I have been working on the Protractor proximity sensor design for about two years and it is in its 5th design iteration. The Protractors in the pictures above were all fabricated and assembled by the production supplier. Minor improvements to the firmware are still in progress but are mainly focused on improved QA testing. The design and build of a functional test fixture is in progress and each Protractor will be thoroughly tested before shipping. The Protractor library has been tested to work with many different Arduino boards including the Uno, Mega, Leonardo, Due, Teensy 3.2 and 3.6.
Creation of a detailed Protractor User's Guide is in progress and will be made available a few weeks into the campaign with updates based on our Beta testers feedback.
Each Protractor comes with a Protractor circuit board, a stick of straight and right angle header and a capacitor. You will need to solder the header to the board. The capacitor will also need to be soldered if you wish to install it. Mounting hardware and hookup wires are not included.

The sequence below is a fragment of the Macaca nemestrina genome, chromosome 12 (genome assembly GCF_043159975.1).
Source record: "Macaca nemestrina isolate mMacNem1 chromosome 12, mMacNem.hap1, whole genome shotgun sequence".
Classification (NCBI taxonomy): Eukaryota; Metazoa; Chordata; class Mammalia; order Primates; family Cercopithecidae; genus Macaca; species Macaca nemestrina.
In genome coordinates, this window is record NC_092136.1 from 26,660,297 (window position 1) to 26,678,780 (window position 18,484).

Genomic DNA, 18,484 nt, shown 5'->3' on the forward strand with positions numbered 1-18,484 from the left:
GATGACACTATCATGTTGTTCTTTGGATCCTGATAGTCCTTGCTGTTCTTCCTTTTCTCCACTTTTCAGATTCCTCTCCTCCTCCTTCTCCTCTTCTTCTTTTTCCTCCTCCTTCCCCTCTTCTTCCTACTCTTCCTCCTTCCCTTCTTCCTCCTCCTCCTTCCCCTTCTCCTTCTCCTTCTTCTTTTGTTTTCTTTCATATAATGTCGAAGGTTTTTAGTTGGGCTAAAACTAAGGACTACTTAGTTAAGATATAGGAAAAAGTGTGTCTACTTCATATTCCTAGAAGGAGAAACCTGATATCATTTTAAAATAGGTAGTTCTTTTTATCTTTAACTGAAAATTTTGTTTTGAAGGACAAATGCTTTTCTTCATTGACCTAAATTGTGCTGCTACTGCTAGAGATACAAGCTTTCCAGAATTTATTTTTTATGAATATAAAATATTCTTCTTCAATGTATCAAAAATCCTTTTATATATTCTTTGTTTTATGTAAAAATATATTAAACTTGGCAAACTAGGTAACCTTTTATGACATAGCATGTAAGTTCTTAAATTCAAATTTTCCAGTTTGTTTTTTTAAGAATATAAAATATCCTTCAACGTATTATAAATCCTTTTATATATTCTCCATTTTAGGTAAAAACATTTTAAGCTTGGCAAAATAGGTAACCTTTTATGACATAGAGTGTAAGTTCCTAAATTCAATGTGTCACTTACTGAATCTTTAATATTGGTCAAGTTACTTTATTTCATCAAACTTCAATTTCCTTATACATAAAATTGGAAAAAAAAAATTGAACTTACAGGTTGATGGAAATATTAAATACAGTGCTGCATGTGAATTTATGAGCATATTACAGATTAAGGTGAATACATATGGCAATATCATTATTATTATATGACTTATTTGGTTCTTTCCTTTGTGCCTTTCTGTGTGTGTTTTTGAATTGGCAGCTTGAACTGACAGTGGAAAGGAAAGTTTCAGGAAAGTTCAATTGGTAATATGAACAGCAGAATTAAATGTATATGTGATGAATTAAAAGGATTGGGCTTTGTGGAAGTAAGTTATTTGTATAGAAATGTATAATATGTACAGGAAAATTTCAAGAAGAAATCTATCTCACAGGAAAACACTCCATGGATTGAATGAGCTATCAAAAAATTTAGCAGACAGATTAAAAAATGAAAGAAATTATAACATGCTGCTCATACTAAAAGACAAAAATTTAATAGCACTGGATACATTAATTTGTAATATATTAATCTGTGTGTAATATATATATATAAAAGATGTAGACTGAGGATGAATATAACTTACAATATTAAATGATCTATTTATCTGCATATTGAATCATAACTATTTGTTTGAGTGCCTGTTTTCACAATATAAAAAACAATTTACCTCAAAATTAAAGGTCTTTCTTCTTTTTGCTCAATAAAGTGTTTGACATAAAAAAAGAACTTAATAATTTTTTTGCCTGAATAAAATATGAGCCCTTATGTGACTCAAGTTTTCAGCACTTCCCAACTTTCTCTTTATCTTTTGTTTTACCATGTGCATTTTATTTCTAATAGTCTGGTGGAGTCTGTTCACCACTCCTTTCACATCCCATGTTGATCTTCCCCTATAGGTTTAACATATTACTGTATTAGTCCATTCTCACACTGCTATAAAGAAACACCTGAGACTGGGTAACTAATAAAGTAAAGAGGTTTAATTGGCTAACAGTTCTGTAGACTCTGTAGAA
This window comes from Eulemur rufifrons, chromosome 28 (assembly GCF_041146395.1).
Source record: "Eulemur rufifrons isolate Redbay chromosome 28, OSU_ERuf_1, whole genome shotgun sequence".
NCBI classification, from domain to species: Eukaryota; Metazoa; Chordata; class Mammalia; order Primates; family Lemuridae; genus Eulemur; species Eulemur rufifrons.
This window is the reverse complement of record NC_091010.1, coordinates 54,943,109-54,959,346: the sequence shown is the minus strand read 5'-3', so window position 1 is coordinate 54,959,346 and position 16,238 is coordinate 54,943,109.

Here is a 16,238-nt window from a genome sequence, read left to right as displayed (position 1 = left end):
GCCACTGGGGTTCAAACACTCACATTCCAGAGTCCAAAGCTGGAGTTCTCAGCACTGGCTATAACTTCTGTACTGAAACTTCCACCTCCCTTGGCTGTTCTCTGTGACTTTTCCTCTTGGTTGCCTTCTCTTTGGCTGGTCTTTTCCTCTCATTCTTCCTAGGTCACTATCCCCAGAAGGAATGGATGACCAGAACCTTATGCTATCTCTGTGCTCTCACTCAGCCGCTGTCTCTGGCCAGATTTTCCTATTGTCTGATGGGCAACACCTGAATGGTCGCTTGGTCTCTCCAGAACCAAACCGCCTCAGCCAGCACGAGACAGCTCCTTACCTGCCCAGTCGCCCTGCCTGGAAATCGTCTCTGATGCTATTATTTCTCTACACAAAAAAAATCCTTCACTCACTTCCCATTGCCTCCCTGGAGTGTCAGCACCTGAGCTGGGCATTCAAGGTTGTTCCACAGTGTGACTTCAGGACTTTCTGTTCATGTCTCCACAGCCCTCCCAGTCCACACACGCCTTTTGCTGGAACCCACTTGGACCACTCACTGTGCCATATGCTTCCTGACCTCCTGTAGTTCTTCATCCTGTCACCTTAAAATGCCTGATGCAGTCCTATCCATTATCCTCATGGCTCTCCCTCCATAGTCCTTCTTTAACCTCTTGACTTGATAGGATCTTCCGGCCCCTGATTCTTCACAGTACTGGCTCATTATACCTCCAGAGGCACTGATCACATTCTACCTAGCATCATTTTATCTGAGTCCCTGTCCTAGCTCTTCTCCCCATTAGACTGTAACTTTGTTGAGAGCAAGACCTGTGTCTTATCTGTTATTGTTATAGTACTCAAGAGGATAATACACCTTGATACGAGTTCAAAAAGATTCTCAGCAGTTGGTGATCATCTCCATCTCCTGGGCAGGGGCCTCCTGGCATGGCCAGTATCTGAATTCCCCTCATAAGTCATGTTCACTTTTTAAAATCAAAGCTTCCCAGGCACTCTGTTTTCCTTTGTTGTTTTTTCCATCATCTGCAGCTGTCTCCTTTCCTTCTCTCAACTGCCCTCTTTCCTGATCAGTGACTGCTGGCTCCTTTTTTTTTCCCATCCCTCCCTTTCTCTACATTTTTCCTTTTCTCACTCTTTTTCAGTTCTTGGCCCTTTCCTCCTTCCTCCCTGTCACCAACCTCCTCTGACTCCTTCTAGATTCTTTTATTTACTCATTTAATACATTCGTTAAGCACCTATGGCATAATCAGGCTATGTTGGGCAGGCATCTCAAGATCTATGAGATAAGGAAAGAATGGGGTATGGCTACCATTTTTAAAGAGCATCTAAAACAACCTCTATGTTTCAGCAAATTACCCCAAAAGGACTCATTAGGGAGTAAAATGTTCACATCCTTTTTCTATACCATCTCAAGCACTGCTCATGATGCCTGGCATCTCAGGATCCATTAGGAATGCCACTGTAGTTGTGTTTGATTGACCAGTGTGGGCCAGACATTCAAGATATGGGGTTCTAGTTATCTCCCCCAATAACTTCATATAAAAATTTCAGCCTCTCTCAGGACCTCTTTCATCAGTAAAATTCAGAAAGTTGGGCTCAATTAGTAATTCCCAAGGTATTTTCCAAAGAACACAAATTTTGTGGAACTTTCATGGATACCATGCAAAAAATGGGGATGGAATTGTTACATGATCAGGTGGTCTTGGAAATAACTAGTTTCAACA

The Protractor is fast, updating the angles every 15 milliseconds so your robot always has the latest information. While most proximity sensors have a very narrow view, the Protractor is designed to see a full 180 degrees in the plane of the board. When used indoors away from direct sunlight, the Protractor can generally see walls up to 35 to 40 cm (14 to16 in) away. A piece of 3” white PVC pipe can typically be seen 30 cm (12 in) away, and 1” white PVC pipe can typically be seen 20 cm (8 in) away. High levels of ambient infrared light will reduce the sensing range so shielding it from sunlight will keep it working well. The sensing range also depends on the amount of light reflected, so dark objects will have a reduced sensing range.
The Protractor is typically accurate to better than 10 degrees, with a slight taper in accuracy at the far ends of its angular range.
- Power Input: 6 to 14 Volt DC, can operate on 5V with modification
- Power Consumption: 10 to 85 ma average, 860 ma peak
- Communication Voltage: 2.7 to 5.5 V
- Emission Wavelength: 820 to 880 nm
- Refresh Rate: every 15 ms, adjustable
By default the Protractor scans every 15 milliseconds but can be set to scan slower or only when requested. Changing the refresh rate from 15 ms to 100 ms can reduce the average current from 85 ma to around 20 ma. The peak current draw of the Protractor is 860 ma and can be reduced to 200 ma or less by soldering the included capacitor to the board.
- Diameter: 89mm (3.5 in)